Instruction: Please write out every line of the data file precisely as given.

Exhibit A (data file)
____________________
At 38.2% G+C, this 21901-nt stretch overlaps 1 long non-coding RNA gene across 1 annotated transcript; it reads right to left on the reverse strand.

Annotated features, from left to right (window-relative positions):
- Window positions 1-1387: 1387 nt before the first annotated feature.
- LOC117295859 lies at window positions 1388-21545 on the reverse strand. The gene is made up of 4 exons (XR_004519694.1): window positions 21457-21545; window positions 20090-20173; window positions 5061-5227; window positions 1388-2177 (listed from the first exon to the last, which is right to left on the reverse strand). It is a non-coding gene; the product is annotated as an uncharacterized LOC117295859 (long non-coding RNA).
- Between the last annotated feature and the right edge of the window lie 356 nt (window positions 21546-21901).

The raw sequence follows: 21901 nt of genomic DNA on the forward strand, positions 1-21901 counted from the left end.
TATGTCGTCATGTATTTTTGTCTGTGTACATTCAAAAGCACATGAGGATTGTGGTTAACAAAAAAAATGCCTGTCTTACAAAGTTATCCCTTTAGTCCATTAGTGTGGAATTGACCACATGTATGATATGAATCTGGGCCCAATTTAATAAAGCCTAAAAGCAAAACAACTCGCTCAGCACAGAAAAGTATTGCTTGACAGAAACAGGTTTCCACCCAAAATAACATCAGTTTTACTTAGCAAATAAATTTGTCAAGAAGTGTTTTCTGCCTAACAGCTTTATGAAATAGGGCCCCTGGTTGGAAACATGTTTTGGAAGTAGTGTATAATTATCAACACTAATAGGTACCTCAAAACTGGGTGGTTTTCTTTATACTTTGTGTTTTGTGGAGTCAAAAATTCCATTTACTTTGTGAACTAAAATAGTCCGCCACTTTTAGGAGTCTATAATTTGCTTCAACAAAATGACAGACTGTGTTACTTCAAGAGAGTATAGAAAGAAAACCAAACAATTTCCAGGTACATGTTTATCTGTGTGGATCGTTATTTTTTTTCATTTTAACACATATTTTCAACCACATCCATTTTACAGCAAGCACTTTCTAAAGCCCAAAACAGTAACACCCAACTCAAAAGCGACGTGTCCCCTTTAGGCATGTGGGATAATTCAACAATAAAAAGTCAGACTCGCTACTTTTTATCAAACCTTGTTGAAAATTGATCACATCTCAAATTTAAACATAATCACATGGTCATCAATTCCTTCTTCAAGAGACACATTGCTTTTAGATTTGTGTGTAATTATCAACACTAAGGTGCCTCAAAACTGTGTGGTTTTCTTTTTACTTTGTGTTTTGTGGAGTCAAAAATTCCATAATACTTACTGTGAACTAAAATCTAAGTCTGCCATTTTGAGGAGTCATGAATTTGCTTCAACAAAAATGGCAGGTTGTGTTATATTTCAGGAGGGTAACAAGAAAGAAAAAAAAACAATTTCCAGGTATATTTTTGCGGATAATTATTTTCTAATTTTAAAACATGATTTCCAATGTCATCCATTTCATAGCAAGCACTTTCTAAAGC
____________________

At 38.2% G+C, this 21901-nt stretch overlaps 1 long non-coding RNA gene across 1 annotated transcript; it reads right to left on the reverse strand.

Annotated features, from left to right (window-relative positions):
- Window positions 1-1387: 1387 nt before the first annotated feature.
- LOC117295859 lies at window positions 1388-21545 on the reverse strand. The gene is made up of 4 exons (XR_004519694.1): window positions 21457-21545; window positions 20090-20173; window positions 5061-5227; window positions 1388-2177 (listed from the first exon to the last, which is right to left on the reverse strand). It is a non-coding gene; the product is annotated as an uncharacterized LOC117295859 (long non-coding RNA).
- Between the last annotated feature and the right edge of the window lie 356 nt (window positions 21546-21901).

The raw sequence follows: 21901 nt of genomic DNA on the forward strand, positions 1-21901 counted from the left end.
TATGTCGTCATGTATTTTTGTCTGTGTACATTCAAAAGCACATGAGGATTGTGGTTAACAAAAAAAATGCCTGTCTTACAAAGTTATCCCTTTAGTCCATTAGTGTGGAATTGACCACATGTATGATATGAATCTGGGCCCAATTTAATAAAGCCTAAAAGCAAAACAACTCGCTCAGCACAGAAAAGTATTGCTTGACAGAAACAGGTTTCCACCCAAAATAACATCAGTTTTACTTAGCAAATAAATTTGTCAAGAAGTGTTTTCTGCCTAACAGCTTTATGAAATAGGGCCCCTGGTTGGAAACATGTTTTGGAAGTAGTGTATAATTATCAACACTAATAGGTACCTCAAAACTGGGTGGTTTTCTTTATACTTTGTGTTTTGTGGAGTCAAAAATTCCATTTACTTTGTGAACTAAAATAGTCCGCCACTTTTAGGAGTCTATAATTTGCTTCAACAAAATGACAGACTGTGTTACTTCAAGAGAGTATAGAAAGAAAACCAAACAATTTCCAGGTACATGTTTATCTGTGTGGATCGTTATTTTTTTTCATTTTAACACATATTTTCAACCACATCCATTTTACAGCAAGCACTTTCTAAAGCCCAAAACAGTAACACCCAACTCAAAAGCGACGTGTCCCCTTTAGGCATGTGGGATAATTCAACAATAAAAAGTCAGACTCGCTACTTTTTATCAAACCTTGTTGAAAATTGATCACATCTCAAATTTAAACATAATCACATGGTCATCAATTCCTTCTTCAAGAGACACATTGCTTTTAGATTTGTGTGTAATTATCAACACTAAGGTGCCTCAAAACTGTGTGGTTTTCTTTTTACTTTGTGTTTTGTGGAGTCAAAAATTCCATAATACTTACTGTGAACTAAAATCTAAGTCTGCCATTTTGAGGAGTCATGAATTTGCTTCAACAAAAATGGCAGGTTGTGTTATATTTCAGGAGGGTAACAAGAAAGAAAAAAAAACAATTTCCAGGTATATTTTTGCGGATAATTATTTTCTAATTTTAAAACATGATTTCCAATGTCATCCATTTCATAGCAAGCACTTTCTAAAGC